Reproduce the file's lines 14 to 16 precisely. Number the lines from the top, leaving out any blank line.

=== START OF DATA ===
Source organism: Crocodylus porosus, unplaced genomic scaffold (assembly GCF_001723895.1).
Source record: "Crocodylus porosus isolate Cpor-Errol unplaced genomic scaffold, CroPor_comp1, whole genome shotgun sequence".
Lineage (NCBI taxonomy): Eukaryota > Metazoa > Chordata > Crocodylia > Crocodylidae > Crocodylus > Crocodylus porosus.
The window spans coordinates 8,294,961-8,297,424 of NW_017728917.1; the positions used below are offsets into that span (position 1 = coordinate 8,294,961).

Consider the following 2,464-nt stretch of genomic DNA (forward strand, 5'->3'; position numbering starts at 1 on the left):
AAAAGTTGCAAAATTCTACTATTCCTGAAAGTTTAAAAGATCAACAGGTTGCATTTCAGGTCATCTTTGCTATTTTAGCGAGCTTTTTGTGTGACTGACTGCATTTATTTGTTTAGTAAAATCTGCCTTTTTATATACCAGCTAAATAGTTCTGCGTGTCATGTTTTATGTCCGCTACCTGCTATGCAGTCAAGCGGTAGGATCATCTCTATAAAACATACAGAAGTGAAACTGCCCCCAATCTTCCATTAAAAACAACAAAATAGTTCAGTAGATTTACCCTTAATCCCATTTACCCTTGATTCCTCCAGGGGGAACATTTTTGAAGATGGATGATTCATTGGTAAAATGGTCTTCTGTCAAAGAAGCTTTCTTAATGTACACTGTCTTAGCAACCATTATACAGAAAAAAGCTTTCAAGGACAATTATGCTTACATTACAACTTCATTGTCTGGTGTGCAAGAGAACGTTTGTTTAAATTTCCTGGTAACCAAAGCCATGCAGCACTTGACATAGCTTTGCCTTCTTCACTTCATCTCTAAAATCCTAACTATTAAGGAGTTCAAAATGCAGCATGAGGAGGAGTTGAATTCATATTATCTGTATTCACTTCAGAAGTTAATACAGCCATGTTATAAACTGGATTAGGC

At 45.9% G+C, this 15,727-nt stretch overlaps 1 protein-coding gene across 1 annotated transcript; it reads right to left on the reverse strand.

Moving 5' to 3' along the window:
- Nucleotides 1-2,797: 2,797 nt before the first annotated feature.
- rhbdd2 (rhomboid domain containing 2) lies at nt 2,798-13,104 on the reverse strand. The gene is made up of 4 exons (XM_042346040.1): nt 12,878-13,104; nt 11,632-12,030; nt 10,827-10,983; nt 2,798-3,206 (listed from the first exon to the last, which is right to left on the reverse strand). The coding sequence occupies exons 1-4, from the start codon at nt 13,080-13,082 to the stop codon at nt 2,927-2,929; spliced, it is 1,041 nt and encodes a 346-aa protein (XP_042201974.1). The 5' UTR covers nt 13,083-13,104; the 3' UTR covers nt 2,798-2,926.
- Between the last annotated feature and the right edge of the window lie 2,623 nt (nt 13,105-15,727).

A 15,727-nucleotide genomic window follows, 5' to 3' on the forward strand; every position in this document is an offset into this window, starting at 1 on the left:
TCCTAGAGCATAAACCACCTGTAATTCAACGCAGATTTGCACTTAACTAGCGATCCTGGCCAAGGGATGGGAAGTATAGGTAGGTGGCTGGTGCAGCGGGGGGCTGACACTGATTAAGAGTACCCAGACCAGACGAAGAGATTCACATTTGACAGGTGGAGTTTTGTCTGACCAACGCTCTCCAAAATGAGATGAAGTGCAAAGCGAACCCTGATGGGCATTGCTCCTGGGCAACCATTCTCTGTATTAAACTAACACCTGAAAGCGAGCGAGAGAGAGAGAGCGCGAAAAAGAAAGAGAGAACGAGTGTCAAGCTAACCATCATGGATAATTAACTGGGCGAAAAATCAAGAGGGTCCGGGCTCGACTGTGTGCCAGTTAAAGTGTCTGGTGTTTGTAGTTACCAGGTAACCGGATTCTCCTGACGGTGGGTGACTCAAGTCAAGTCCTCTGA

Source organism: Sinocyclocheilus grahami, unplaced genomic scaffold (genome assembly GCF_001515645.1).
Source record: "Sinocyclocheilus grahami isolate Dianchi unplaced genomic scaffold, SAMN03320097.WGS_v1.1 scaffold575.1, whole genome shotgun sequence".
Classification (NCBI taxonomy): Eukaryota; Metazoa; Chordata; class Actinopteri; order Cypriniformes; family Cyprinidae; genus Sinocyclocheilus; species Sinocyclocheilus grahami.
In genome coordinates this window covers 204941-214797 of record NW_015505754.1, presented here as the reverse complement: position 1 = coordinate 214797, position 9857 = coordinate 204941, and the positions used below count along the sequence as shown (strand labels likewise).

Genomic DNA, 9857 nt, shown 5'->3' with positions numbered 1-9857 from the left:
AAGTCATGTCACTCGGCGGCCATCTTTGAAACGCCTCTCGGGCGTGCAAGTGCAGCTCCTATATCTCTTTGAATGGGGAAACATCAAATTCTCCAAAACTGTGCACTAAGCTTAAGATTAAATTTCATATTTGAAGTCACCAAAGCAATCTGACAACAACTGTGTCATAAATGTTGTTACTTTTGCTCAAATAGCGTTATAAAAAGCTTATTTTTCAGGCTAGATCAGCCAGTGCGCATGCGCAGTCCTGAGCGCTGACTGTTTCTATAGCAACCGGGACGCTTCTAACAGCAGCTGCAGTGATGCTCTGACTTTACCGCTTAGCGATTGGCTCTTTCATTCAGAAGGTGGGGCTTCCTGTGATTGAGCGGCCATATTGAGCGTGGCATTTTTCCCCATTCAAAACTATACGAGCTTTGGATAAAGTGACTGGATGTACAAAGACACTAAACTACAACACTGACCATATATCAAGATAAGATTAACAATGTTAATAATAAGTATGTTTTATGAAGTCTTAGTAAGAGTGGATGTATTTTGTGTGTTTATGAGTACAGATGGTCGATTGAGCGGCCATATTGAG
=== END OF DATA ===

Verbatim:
Source organism: Sinocyclocheilus grahami, unplaced genomic scaffold (genome assembly GCF_001515645.1).
Source record: "Sinocyclocheilus grahami isolate Dianchi unplaced genomic scaffold, SAMN03320097.WGS_v1.1 scaffold575.1, whole genome shotgun sequence".
Classification (NCBI taxonomy): Eukaryota; Metazoa; Chordata; class Actinopteri; order Cypriniformes; family Cyprinidae; genus Sinocyclocheilus; species Sinocyclocheilus grahami.